1965 The Precentor, The College, Ely to W T Thurbon Warrant Sec. ‘Nothing against him….he was in the RAF and not seen around here’. The warrant committee enquiries are not retained in the archives. This one letter remains.
1975 A file of leader’s details compiled by a past secretary around the years 1939 – 1949 is now in the archives. It was for personal use and not a permanent administrative record. On the front of the front cover is the added note ‘Checked through and “black” records destroyed as promised to HRM 1975 KN.’ There is no indication of the nature of the black records. We do not know if the names were accused of social, moral or legal irregularities, or stepped so far from accepted Scouting behaviour as to have been censured and asked for their resignation. Or indeed if they broke the law and the Police were involved.
Warrants No False Mercy
1935 POR The Warrant process and responsibilities is clearly laid down in POR. The inquiries required by Form G (below) are in addition to those made locally. All warranted leaders went in front of an appointments panel and their life style, behaviours and beliefs were scrutinised.
72 In view of the responsibility to parents and of the dangers which have been found to exist, L.As. and D.Cs. must take every precaution to ensure that no one whose moral character is open in any way to suspicion should be admitted into the Movement, and they must show no false mercy in any case where such a person has gained admission.
73 In all cases, careful inquiry must be made with regard to the applicant’s previous Scout service, if any, and, where a person’s antecedents are not fully known, the L.A. or D.C. must consult I.H.Q. before even probationary service is permitted. Form G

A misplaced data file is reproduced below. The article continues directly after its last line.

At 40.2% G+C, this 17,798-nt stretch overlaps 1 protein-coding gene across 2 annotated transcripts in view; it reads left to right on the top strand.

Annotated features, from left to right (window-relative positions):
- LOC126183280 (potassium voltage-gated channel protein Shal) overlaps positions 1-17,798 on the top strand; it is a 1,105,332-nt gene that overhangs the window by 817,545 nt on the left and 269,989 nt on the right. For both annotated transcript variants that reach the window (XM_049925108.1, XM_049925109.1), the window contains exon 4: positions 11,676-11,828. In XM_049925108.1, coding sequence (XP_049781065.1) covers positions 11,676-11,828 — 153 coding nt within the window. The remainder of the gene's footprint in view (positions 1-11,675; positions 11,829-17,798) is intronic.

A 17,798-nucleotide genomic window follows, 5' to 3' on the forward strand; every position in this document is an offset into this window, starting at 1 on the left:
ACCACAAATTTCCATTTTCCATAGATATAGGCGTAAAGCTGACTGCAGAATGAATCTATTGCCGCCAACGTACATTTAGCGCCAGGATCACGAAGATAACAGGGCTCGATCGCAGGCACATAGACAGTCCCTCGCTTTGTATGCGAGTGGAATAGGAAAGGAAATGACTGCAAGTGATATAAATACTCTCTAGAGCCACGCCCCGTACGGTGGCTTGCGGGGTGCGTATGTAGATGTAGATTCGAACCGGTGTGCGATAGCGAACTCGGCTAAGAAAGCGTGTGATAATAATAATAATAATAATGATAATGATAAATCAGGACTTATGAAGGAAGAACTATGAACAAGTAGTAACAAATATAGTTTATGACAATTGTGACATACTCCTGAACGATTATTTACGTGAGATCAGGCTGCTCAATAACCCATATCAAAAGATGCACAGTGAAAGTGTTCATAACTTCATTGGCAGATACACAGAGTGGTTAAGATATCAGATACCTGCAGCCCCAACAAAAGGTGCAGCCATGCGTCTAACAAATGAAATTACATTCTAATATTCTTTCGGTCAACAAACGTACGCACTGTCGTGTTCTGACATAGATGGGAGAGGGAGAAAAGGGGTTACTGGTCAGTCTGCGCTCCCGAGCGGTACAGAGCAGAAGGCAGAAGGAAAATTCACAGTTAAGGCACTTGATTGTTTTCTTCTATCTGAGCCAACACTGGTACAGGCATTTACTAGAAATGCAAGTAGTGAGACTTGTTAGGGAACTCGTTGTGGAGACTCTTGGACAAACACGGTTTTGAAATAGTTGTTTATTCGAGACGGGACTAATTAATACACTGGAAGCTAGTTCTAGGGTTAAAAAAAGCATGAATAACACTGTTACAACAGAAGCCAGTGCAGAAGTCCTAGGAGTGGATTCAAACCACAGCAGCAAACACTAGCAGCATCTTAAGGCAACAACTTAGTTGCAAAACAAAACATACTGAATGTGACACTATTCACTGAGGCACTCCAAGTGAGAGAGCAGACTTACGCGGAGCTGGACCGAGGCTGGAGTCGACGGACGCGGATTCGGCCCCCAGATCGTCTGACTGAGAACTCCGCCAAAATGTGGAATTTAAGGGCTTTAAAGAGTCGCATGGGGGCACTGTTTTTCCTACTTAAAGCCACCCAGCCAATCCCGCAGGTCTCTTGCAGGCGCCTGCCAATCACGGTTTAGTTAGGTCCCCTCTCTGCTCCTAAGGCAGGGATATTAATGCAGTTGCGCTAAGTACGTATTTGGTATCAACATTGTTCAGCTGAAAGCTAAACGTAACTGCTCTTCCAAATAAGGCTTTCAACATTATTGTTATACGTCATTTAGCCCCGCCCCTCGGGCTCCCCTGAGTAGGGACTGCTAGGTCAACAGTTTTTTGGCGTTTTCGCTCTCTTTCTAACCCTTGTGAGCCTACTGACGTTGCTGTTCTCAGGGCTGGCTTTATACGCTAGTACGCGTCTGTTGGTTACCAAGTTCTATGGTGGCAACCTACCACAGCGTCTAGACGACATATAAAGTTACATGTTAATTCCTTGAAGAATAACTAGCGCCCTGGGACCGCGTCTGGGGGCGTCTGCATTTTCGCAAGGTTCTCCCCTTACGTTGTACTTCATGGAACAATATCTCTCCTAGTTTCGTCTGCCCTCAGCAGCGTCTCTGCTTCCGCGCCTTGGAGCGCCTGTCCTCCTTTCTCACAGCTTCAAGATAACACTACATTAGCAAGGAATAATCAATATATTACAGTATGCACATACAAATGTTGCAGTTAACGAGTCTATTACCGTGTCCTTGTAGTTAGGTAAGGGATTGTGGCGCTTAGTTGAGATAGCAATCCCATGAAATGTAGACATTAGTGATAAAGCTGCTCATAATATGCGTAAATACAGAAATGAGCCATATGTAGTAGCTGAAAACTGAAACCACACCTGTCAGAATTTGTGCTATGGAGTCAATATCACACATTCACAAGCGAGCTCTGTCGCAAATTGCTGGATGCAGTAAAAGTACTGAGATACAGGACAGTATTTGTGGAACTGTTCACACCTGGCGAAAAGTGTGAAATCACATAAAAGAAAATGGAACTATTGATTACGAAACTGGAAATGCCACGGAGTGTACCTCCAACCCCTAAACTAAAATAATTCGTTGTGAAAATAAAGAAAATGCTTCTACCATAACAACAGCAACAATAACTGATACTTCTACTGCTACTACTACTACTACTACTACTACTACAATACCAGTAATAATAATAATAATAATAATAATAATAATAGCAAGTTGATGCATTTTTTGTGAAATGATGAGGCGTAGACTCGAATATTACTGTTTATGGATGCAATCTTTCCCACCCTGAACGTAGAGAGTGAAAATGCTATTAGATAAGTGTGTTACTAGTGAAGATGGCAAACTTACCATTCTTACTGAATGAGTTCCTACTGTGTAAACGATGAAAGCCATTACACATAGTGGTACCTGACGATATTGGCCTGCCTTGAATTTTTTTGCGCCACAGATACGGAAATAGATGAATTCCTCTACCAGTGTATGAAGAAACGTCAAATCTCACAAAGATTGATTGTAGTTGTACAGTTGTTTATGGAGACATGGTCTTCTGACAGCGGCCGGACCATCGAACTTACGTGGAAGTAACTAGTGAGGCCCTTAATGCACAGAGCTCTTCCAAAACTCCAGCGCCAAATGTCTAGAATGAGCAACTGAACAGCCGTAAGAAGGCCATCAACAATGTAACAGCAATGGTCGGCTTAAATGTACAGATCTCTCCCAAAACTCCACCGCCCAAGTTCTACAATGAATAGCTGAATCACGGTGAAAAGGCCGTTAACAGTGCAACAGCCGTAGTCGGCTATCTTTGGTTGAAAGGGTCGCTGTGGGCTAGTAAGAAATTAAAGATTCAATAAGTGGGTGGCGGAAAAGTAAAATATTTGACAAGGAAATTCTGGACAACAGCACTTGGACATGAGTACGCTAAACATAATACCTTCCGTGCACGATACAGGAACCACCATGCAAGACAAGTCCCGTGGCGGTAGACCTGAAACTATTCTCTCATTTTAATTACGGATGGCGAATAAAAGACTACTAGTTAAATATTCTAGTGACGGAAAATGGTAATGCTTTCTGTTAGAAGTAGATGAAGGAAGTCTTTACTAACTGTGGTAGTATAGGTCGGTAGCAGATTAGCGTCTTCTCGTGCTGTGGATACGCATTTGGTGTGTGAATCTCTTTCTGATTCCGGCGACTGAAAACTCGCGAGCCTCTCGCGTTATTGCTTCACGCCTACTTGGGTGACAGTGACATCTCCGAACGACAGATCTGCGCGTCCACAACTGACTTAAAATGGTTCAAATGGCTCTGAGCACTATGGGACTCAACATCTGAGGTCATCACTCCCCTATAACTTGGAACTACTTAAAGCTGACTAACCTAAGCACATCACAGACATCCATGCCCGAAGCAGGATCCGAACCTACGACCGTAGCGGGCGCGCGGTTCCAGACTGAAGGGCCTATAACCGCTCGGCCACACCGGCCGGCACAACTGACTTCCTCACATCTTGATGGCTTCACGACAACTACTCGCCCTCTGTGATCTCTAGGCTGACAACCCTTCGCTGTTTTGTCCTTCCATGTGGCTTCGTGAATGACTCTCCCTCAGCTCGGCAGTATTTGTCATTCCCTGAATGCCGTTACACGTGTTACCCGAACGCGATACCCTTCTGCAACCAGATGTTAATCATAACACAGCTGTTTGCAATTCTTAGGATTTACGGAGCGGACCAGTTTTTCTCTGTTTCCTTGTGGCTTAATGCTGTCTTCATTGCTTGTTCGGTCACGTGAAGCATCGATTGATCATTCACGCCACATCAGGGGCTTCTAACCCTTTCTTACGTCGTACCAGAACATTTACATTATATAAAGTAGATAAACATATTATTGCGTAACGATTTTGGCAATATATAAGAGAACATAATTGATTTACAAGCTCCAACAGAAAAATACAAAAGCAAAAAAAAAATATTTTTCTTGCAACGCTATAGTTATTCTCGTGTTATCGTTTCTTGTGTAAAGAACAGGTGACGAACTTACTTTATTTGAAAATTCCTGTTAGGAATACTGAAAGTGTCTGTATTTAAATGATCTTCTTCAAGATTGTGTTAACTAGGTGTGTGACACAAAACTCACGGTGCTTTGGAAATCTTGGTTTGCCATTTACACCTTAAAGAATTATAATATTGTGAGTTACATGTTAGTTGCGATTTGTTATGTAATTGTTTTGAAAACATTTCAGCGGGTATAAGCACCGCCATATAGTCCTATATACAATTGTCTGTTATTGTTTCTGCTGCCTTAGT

75. Where recommendation is refused on the ground that the person is undesirable or unfit to have charge of boys, a report must be sent by the L.A. Secretary to I.H.Q. through the C.C.
2018 POR The welfare and safety of young people must be the overriding factor.
The requirement for a DBS
4. Making Appointments 4.1 Personal Enquiry
a) No person aged 18 or over may be permitted to undertake any responsibilities or involvement within Scouting until the appropriate enquiries have been made. See POR Rules 3.26, 4.28 and 5.19.
b) An adult may not have any involvement in Scouting where a current report from an appropriate professional or statutory source suggests that the individual is not an appropriate person to hold a position in Scouting.
c) All reasonable practicable steps must be taken to ensure that those appointed to a role in Scouting are appropriate persons.
d) In all cases of doubt concerning the suitability of an individual the District, County or Regional (Scotland) Commissioner (as appropriate) and Appointments Advisory Committee must err on the side of caution and not appoint. The welfare and safety of young people must be the overriding factor.
Leaders are issued with the ‘Young People First’ a Safeguarding Code of Practice, also known as the Yellow Card, which gives positive guidance. First issued in 1994 the latest version can be found by searching http://www.Scout.org.uk
JWR Archivist Feb 2019